Thirdhand Smoke: Exposure Routes, Risks, and Dangers

Exposure may be particularly dangerous for infants and children

Thirdhand smoke, defined as the particles and gases left behind from tobacco, is now considered to be an additional danger to non-smokers in addition to passive smoking (exposure to secondhand smoke). Toxins such as nicotine, cyanide, lead, polycyclic aromatic hydrocarbons, and more may be present on surfaces where a person has smoked long after the cigarette is extinguished. Recent studies suggest that those who are at greatest risk are young children. We will look at common exposure routes, specific toxins, how to avoid thirdhand smoke, and how to remove it when possible.

Exposure Routes

It might seem obvious that substances left over after a cigarette is put out could be dangerous. After all, the list of additives in cigarettes is frankly terrifying. But there is more than one mechanism by which third-hand smoke causes problems.

Chemicals on Surfaces

The first route is easiest to understand. Chemicals that are left over after smoking land on any surface in an area where smoking has taken place. Studies have found that of chemicals in third-hand smoke, 11 are carcinogens (substances capable of causing cancer). A few of the chemicals that have been found on surfaces after smoking include nicotine, cyanide, radioactive polonium-210, lead, arsenic, polycyclic aromatic hydrocarbons, and butane.


A second way that toxins can be of concern with third-hand smoke is through a process called “off-gassing." Off-gassing occurs when substances from smoke that have been deposited on surfaces (such as nicotine) are released back into the air as gases. Through this process, tobacco residue that has built up on surfaces continues to emit toxins long after smoking has occurred.

Interaction With the Environment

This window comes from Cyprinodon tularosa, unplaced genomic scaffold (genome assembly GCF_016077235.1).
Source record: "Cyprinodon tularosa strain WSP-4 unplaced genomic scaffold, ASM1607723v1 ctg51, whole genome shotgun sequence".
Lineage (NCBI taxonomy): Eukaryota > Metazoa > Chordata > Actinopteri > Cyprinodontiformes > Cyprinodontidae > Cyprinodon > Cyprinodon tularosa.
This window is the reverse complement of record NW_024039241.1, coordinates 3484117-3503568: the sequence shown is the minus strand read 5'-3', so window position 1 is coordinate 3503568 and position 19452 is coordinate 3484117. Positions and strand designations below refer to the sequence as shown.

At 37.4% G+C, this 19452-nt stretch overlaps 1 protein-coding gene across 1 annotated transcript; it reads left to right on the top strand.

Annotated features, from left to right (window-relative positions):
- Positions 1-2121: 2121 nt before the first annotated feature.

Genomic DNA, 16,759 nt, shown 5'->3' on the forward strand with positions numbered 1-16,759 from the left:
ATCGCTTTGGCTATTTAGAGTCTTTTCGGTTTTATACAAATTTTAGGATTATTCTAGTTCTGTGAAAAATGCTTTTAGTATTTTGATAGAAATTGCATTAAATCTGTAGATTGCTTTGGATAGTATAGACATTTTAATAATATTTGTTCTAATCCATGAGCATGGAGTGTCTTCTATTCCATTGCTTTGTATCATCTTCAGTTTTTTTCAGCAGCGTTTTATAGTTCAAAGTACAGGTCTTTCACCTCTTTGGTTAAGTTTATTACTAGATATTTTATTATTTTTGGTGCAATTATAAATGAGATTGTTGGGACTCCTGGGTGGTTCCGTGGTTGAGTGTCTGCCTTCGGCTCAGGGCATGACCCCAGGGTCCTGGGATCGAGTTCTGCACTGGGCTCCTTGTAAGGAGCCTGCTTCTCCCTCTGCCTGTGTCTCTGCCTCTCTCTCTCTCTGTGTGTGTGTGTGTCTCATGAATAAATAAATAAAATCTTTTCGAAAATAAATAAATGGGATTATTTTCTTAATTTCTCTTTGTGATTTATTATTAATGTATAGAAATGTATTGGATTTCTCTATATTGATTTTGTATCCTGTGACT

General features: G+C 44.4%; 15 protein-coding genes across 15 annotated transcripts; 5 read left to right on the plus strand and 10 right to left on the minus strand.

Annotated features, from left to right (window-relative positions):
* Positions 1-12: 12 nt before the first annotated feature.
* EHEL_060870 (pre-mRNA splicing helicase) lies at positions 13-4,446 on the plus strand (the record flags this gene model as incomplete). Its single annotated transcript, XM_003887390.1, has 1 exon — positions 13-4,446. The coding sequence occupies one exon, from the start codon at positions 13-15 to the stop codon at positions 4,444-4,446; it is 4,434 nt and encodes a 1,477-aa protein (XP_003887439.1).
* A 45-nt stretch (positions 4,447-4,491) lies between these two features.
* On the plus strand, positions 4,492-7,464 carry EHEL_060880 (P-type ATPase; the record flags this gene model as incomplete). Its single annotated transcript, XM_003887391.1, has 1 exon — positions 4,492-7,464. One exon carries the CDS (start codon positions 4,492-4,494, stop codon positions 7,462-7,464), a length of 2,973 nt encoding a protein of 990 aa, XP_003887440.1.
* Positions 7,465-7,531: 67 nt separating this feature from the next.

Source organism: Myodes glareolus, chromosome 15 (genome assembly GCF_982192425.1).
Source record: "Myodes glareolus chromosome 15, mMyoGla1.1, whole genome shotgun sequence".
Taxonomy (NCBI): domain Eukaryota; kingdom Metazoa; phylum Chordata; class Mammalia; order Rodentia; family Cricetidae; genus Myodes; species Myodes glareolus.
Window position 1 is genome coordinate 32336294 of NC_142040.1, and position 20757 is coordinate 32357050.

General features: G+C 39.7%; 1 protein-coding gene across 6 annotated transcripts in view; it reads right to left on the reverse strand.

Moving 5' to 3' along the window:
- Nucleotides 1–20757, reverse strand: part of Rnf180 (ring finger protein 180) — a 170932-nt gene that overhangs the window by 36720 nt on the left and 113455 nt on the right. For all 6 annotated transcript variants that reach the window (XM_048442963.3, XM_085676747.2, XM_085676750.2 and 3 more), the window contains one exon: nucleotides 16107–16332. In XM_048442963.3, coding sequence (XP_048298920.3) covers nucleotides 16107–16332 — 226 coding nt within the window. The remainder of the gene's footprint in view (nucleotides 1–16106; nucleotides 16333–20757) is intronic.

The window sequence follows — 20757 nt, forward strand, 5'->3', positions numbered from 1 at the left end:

In addition to toxic chemicals that are present on surfaces or released into the air, a third route of exposure is when new toxins are created by the interaction of substances in thirdhand smoke with other chemicals present in the environment. Two examples of interactions that have been documented include:

  • When thirdhand smoke reacts with nitrous oxide (for example from gas appliances or car engines) in the air creating carcinogens known as nitrosamines.
  • When volatile organic compounds (VOCs) in thirdhand smoke react with ozone in the air to create formaldehyde among other chemicals.

How Exposure Occurs

There are at least three ways in which people may be exposed to the toxins in thirdhand smoke.

  • Inhalation: Particles found in thirdhand smoke may be directly inhaled when the surface they are on is disturbed. Off-gassing also gives rise to substances that can be inhaled.
  • Ingestion: Particles that land on food or fingers may be ingested, but particles on any other surface that is touched and then placed in the mouth (especially in the case of exploring toddlers) may result in ingestion.
  • Skin absorption: Absorption of substances through the skin may seem less obvious at first. Yet, in this era in which we have patches for nicotine, hormones, and other medications, it's clear that our skin is not a solid barrier to substances in our environment.